keeping warm in winter - Mothering Forums

Thread Tools
#1 of 4 Old 08-10-2005, 12:02 PM - Thread Starter
chel's Avatar
Join Date: Jul 2004
Location: lost in a cornfield
Posts: 4,205
Mentioned: 0 Post(s)
Tagged: 0 Thread(s)
Quoted: 1 Post(s)
I know it's early, but I just moved from the south to the midwest and I know it's going to be a big change. Before a scarf was just an accessory . I'm looking for advice on keeping my apartment warm plus keeping my dd and myself warm outside, especially when waiting for the school bus. I'm looking into warm packs made from stuff (rice or buckwheat?) that you can throw in the microwave. I also want to warm the bed up at bedtime. Would an electric blanket be bad if I just unplugged it when we went to bed?

mom to 14yr dd and 4yr dd
chel is offline  
Sponsored Links
#2 of 4 Old 08-10-2005, 12:27 PM
Myboysmom's Avatar
Join Date: Nov 2001
Location: Arkansas
Posts: 519
Mentioned: 0 Post(s)
Tagged: 0 Thread(s)
Quoted: 0 Post(s)
I am very cold natured! In the winter I sleep with socks, leggings and long sleeve shirts because then cling to my body and hold more heat in. I have yet to find a "cap" that will stay on so heat doesn't escape from my head but I do make sure I have a pillow against the top of my head.

Extra layers, warm drinks, keep moving, candles give the illusion of warmth.
Myboysmom is offline  
#3 of 4 Old 08-13-2005, 02:49 AM
cjr's Avatar
Join Date: Dec 2003
Posts: 3,255
Mentioned: 0 Post(s)
Tagged: 0 Thread(s)
Quoted: 0 Post(s)
A down duvet is the best for cold winter nights. I don't know what I did before we got ours. It's awsome.

Always wear sock. When your feet are cold, you are cold. Nice thick wool socks for walking around the house does wonders at keeping you warm.

Keep your head and face covered when you go outside. A nice wool hat and scarf is essential. Make sure the hat covers the ears. A jacket that goes down below your bum is much warmer then a jacket that stops at the waist. Snow pants are essential for little people and you can pick up some good ones really cheap at the second hand clothing store. Warm boots. It's worth the extra expense to get good quality warm boots (the cold feet thing). Mittens and not gloves, fingers get cold in gloves but in mittens they keep each other warm. If you can knit then that's the best.

Personally I think warmers are a pain. Just good dry warm clothing is the best. Always keep your heat and feet warm and you will be warm. Lots of hot tea helps too, and hot baths. I seem to want a bath almost nightly in the winter.
cjr is offline  
#4 of 4 Old 08-22-2005, 04:16 PM
Electra375's Avatar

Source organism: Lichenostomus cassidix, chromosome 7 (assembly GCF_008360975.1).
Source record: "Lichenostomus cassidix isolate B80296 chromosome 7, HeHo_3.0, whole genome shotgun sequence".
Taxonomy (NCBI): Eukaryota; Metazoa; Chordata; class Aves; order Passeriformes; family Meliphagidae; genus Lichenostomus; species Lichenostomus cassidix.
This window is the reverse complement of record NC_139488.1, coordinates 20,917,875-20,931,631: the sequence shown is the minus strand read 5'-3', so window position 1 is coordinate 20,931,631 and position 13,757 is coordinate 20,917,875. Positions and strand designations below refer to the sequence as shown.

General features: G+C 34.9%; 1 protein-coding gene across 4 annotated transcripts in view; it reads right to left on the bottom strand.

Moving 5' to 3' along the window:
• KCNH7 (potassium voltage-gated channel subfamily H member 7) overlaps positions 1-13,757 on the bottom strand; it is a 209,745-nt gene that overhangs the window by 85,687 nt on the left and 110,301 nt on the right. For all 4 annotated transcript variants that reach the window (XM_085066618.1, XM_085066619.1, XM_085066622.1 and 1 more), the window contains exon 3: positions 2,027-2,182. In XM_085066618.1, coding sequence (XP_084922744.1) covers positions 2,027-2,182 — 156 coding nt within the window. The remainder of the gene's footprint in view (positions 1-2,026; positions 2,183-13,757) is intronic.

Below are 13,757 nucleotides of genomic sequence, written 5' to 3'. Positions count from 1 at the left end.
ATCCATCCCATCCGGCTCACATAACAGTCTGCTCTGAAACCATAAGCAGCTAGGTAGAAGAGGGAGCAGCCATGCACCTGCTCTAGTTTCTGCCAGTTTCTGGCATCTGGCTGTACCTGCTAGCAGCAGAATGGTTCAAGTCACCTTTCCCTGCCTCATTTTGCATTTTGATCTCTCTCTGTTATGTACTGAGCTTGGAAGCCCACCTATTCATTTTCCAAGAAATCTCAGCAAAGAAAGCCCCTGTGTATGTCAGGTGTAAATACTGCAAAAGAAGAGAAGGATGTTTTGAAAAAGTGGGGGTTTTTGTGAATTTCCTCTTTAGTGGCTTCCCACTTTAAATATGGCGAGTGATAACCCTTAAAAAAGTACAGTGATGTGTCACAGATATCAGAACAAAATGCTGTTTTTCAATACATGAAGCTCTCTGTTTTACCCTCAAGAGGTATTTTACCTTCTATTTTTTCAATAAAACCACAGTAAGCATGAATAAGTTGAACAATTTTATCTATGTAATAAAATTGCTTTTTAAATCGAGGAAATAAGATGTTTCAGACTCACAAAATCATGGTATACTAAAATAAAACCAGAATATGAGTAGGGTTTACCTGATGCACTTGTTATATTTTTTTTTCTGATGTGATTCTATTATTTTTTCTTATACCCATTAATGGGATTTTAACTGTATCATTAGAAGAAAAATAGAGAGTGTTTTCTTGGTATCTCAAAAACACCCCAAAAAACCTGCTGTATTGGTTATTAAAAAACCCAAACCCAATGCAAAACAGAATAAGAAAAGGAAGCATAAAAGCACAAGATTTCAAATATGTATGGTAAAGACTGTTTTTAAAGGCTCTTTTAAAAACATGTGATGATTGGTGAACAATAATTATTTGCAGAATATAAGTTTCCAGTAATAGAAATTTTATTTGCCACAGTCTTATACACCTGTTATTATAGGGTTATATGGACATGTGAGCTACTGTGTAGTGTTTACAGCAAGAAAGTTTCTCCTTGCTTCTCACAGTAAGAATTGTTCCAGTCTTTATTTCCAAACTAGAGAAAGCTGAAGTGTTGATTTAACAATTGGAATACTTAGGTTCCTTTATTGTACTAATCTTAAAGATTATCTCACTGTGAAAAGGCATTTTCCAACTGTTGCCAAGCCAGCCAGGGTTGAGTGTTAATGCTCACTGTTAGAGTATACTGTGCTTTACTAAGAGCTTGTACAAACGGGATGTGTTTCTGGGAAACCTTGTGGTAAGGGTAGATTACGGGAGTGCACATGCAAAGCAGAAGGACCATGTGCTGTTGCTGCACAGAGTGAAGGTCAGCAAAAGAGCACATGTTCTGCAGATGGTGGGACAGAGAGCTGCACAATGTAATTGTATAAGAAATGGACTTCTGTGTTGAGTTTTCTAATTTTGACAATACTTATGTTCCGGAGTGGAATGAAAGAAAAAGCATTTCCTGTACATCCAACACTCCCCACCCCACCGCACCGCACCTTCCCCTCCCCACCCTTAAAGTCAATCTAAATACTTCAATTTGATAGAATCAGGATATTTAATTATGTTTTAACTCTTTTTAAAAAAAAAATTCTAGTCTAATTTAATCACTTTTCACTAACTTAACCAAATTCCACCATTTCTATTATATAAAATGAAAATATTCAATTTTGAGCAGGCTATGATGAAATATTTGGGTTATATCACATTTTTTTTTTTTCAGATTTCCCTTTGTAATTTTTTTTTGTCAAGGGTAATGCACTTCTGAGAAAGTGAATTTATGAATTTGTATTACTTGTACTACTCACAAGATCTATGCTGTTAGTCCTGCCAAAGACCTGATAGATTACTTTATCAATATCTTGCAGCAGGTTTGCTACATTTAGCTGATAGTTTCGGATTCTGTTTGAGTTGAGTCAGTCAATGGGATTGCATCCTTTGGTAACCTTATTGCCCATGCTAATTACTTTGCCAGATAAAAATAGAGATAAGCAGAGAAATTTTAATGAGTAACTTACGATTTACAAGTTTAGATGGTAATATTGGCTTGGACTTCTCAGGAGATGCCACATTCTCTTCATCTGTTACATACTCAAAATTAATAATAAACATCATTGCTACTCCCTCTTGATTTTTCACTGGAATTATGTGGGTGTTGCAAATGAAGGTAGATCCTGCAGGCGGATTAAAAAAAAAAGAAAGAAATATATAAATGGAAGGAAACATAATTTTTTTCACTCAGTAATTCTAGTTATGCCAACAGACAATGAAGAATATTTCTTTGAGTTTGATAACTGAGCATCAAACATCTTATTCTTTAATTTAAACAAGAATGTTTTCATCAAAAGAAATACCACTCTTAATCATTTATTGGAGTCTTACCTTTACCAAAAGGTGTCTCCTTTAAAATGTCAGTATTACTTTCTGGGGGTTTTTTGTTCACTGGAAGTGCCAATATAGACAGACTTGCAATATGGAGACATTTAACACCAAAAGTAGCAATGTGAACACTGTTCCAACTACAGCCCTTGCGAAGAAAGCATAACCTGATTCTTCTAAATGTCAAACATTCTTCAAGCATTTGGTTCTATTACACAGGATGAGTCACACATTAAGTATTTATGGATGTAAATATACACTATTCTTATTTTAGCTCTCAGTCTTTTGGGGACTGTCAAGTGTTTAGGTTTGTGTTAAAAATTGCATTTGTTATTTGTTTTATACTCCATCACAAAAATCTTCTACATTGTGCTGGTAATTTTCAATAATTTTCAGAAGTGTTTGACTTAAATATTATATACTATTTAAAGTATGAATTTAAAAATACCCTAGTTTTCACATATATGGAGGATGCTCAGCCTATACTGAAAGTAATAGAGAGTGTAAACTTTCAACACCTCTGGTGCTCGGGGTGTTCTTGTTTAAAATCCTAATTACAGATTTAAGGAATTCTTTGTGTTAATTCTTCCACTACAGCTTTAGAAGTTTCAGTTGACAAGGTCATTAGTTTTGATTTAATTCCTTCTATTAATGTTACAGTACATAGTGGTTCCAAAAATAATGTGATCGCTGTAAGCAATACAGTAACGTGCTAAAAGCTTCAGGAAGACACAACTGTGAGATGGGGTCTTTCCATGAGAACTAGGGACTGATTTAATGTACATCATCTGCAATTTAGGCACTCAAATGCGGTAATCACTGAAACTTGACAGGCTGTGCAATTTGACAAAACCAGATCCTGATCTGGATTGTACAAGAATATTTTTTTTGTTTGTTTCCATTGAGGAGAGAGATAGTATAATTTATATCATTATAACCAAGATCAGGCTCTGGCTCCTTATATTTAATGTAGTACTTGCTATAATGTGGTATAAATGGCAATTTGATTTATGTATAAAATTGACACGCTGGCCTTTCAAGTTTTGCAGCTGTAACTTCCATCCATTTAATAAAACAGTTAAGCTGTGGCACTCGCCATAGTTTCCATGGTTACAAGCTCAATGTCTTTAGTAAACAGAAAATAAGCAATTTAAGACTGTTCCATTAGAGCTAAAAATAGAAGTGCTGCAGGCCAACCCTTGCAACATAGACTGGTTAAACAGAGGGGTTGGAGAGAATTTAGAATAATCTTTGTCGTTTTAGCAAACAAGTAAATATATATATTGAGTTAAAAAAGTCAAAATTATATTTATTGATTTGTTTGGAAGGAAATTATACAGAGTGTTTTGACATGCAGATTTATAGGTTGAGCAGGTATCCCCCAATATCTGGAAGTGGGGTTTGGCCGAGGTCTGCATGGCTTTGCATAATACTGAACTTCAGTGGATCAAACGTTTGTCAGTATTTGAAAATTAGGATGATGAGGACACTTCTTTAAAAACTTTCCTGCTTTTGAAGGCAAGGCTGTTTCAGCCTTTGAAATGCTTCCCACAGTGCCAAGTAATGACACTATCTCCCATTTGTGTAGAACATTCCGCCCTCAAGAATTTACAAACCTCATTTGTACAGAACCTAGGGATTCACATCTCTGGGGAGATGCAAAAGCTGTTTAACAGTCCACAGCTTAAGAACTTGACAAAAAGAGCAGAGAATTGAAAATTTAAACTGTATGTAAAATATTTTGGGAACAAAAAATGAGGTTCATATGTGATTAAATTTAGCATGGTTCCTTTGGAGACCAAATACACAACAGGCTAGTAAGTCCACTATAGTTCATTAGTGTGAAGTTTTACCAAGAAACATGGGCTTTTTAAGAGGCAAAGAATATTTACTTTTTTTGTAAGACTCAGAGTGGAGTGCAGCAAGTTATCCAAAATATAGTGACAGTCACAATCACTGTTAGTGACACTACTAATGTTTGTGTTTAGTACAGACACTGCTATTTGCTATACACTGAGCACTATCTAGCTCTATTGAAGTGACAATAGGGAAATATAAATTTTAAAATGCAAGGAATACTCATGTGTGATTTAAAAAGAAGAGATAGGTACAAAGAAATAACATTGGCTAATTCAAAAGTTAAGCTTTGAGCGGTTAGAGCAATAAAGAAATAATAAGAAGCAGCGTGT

Join Date: Oct 2002
Location: Massachusetts
Posts: 4,329
Mentioned: 0 Post(s)
Tagged: 0 Thread(s)
Quoted: 0 Post(s)
I don't see a problem with heating the bed up before slipping in -- I've wanted to do this since we graduated out of our waterbed during my 2nd pregnancy.

Dry warm clothes, cotton socks hold moisture and make your feet colder -- wool absorbs the moisture away from your skin. I wish I could find wool underwear, I sweat there and pulling on cooled off damp panties is oh so gross, I just carry extra underwear with me to change.

Too tight shoes can cause your feet to have decreased blood flow and be cold. Be sure your shoes are wide enough for your feet. I have leather closed toed birks I wear in the winter, I reserve my snow boots for snow -- they really aren't that warm. My leather sneakers are pretty good too -- wool sox are the key though for sweaty feet.

Leather gloves lined with a thermal fabric are the warmest I've had. The wind just can't penitrate through leather. A good hat and scarf are a must, the more areas of your body that are covered well, the less cold you will be. If wind can go through your coat and give you a chill, it's not a good coat IMO !

You can reduce your energy cost as well, by being sure your windows and doors close and seal well. If they are super drafty, they make plastic sheething to put on them, it seals on somehow -- we did it long ago before new windows. I wouldn't suggest doing this if you have new furniture or carpets (they give off toxic gases for a time and closing up tight would not be a good idea).
Electra375 is offline  

User Tag List

Thread Tools
Show Printable Version Show Printable Version
Email this Page Email this Page

Posting Rules  
You may not post new threads
You may not post replies
You may not post attachments
You may not edit your posts

BB code is On
Smilies are On
[IMG] code is On
HTML code is Off
Trackbacks are On
Pingbacks are On
Refbacks are Off

Online Users: 11,749

27 members and 11,722 guests
anisaer , bareboat88 , Deborah , emmy526 , girlspn , hillymum , IsaFrench , jamesmorrow , katelove , Katherine73 , kathymuggle , Kelleybug , LibraSun , lisak1234 , MiaLucas , Mirzam , moominmamma , NaturallyKait , rachieface , RollerCoasterMama , samaxtics , Silversky , TomBrown , veladomonic , VsAngela
Most users ever online was 449,755, 06-25-2014 at 12:21 PM.